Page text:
Bordeaux ~ An Epicenter Like No Other ~ partie quinze

Bordeaux, as an old world location, is a new world for me. I began to pay attention in earnest last September, and now September is right around the corner, again.

Life is like an LP. The closer you get to the center, the quicker the revolutions. — Jo Diaz (Been saying this since my days of being in radio in the 1980s.)

That’s all I have to say about time flying…

Enter the world of Bordeaux. On April 28, 2016, Châteaux Margaux‘ was voted to be the wine of the 2015 vintage. That’s quite a distinction, and so my images for this story are borrowed (with credit) from the Chateaux. They’re a clear leader in what I’m thinking about to today, as I wonder if Bordeaux could be the most expensive place on earth to live… And perhaps the most glorious?

[This image from Châteaux Margaux’ Website ~ Title: 07/17/2016 Magnificent vines] This picture epitomizes why people hunger for the Bordeaux Experience, included me on that list. What a beautiful estate. I clearly remember working at my first California winery – for five, fruitful years in the early 1990s – while pinching myself daily. I can’t even imagine walking these grounds; but, I’m very happy for those who are able.

Last September I included this on my blog: From Bordeaux with Love

By: Union des Grands Crus de Bordeaux, Olivier Bernard, President…

2015: the dawn of a great vintage…

Located on the 45th parallel, the northern limit for the world’s great red wine regions, Bordeaux likes sunny summers to produce great vintages. The months of May, June, and July 2015 were among the hottest and driest on record. Water stress, so important for stopping vegetative growth and starting the ripening process, took place early, in July, and brought on a magnificent véraison (colour change) in early August. I have not seen such an early, even véraison since 2009. All our grapes were red by the 15th of August and many of them were already deeply-­‐colored.

Fortunately, the month of August was less hot and more wet, which gave a certain vigor to the vines.

Fast Forward ~ Today

[Image from Châteaux Margaux’ Website ~ Title: 09/29/2015 Harvest 2015: The start of the reds’ harvest] This image epitomizes Bordeaux’ red wine grapes. It’s so pleasing to my sense of aesthetics.

I got to thinking about the prices of Bordeaux wines.

In April, Chris Mercer wrote in Decanter, “Bordeaux 2015 releases: First prices emerge.”

Prices on Bordeaux 2015 en primeur wines as they leave negociant cellars look set to rise by between 10% and 20% versus the 2014 vintage, suggests an initial trickle of releases plus survey data from Liv-ex.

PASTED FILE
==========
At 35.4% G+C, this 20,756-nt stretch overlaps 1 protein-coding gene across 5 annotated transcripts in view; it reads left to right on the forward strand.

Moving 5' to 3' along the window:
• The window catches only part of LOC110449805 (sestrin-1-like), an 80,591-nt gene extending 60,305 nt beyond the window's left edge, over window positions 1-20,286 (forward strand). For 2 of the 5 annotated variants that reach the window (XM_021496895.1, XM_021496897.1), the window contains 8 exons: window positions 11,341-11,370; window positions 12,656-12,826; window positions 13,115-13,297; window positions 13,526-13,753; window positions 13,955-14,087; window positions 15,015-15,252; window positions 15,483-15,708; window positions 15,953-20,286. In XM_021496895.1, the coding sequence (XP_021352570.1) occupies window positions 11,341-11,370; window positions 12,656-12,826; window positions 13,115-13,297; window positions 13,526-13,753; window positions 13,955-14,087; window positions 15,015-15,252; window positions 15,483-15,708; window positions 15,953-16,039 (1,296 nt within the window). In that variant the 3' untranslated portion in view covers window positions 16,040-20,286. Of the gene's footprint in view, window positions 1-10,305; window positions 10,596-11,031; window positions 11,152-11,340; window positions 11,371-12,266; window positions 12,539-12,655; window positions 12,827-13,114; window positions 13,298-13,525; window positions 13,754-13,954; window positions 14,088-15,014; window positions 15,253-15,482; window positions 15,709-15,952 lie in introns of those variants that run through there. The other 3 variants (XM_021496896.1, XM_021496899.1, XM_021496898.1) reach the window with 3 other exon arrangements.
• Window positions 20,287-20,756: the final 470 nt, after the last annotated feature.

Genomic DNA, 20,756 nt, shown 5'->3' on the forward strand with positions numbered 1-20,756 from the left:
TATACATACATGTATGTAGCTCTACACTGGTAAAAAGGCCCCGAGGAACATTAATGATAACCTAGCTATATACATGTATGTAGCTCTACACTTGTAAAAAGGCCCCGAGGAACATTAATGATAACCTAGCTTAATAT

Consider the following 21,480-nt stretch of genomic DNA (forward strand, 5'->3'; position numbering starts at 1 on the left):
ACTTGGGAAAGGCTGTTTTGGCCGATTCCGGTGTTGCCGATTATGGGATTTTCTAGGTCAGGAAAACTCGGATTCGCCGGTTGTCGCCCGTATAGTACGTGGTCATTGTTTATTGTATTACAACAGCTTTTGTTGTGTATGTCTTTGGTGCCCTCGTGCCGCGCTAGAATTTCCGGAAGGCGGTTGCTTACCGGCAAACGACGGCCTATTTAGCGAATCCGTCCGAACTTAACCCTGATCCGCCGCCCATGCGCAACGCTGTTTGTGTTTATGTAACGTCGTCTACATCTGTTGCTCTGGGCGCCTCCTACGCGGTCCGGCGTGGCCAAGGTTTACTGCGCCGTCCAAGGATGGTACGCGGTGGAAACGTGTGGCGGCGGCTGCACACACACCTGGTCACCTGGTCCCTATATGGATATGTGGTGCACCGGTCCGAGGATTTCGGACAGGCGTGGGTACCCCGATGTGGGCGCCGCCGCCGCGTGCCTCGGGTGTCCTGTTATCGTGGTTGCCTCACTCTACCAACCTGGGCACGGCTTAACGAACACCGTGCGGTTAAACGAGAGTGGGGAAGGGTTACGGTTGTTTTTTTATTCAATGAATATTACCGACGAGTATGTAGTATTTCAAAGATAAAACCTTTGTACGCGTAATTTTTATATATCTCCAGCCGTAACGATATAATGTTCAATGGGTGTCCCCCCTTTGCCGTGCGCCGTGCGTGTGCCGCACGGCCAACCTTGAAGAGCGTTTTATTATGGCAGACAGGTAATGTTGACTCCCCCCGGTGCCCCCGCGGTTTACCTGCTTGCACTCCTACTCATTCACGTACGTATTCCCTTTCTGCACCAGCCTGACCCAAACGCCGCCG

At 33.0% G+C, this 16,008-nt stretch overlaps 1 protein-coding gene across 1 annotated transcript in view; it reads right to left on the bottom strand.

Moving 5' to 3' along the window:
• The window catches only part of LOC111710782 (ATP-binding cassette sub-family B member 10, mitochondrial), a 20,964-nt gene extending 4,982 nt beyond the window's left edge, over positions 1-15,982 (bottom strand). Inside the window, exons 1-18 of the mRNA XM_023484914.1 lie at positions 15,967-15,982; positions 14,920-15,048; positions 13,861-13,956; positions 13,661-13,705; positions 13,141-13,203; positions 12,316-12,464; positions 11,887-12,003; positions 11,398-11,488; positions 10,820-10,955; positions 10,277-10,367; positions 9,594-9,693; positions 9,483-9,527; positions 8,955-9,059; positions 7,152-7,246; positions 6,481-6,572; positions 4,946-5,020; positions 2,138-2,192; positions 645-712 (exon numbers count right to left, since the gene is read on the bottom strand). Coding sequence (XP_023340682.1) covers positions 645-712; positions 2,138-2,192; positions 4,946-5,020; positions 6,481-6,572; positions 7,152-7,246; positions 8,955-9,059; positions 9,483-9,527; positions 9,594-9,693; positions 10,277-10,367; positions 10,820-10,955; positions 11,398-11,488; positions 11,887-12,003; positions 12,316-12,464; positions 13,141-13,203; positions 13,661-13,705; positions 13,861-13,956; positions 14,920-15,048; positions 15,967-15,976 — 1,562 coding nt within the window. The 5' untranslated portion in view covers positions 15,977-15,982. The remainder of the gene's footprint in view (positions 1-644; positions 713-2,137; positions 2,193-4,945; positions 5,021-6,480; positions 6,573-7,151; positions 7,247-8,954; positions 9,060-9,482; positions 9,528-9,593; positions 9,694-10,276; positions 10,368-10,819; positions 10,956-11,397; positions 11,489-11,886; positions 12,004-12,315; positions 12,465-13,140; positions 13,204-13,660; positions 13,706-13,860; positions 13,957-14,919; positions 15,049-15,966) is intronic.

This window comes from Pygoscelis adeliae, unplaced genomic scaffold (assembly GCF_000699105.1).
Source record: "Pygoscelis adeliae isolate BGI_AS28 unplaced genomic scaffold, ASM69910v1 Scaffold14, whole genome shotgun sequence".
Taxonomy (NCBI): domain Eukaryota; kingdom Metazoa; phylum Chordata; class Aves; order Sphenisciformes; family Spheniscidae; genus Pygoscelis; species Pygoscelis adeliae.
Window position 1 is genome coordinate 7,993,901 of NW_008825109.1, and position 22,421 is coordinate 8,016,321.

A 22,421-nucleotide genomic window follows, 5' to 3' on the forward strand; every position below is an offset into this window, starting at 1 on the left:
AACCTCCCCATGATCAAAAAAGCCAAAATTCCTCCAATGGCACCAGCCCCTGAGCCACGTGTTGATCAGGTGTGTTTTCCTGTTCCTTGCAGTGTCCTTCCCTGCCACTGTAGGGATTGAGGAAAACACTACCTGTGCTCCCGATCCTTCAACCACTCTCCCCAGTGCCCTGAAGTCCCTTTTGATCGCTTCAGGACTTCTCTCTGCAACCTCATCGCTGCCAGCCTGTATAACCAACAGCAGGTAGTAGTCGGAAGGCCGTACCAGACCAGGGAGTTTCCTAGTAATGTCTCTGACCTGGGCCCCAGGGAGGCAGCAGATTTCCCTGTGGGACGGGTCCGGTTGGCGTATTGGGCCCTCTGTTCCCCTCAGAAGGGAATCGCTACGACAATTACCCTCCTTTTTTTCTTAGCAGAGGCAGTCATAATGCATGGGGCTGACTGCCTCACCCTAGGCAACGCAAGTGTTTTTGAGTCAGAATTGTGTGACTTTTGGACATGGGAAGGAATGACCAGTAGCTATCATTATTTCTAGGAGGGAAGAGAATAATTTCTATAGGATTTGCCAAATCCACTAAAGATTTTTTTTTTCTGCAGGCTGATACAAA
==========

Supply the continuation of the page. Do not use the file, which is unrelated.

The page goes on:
May, Bloomberg, Michael Collins: Bordeaux 2015 Prices Make New Wines Most Expensive Since 2010

Incredible, still in the barrel and the tastings that have begun detect the quality of the wine. I’m thinking “only in Bordeaux.” But, I decided I’d give it a shot at least for other regions, maybe Burgundy? So I searched on “pricing of Burgundy wines for 2015 vintage.” Another Decanter story. This time by Andrew Jefford, September 21, 2015. To make life simple, I searched on the percent sign. Nothing. I then searched on the word “percent.” Again, nothing.

Next thought: Is Bordeaux the most expensive real estate in the world?

  • Christie’s, International Real Estate: Bordeaux, The World’s Most Prestigious Wine Region
  • Christie’s, International Real Estate: 45 Luxury Homes and Properties for Sale in Bordeaux (Prices begin at $7 Million)
  • Sotheby’s: Bordeaux – its region and its real estate market (from the Sotheby’s site…)
    • Bordeaux is often described as the world’s wine capital, with about 117,000 hectares of vineyards, 57 appellations (winegrowers’ regions), 9,000 wine-producing châteaux and sales of $ 14.5 billion annually. With an annual production of over 700 million bottles, the Bordeaux region produces large quantities of everyday wine as well as some the most expensive wines in the world. Bordeaux itself is considered a “City of Art and History” and has been included in the UNESCO World Heritage List. While the city of Bordeaux is one of Europe’s largest 18th century architectural urban areas, the Bordeaux region offers an unbelievable wealth of beautiful country houses, estates and châteaux making it a favourite destination for tourists and residents alike.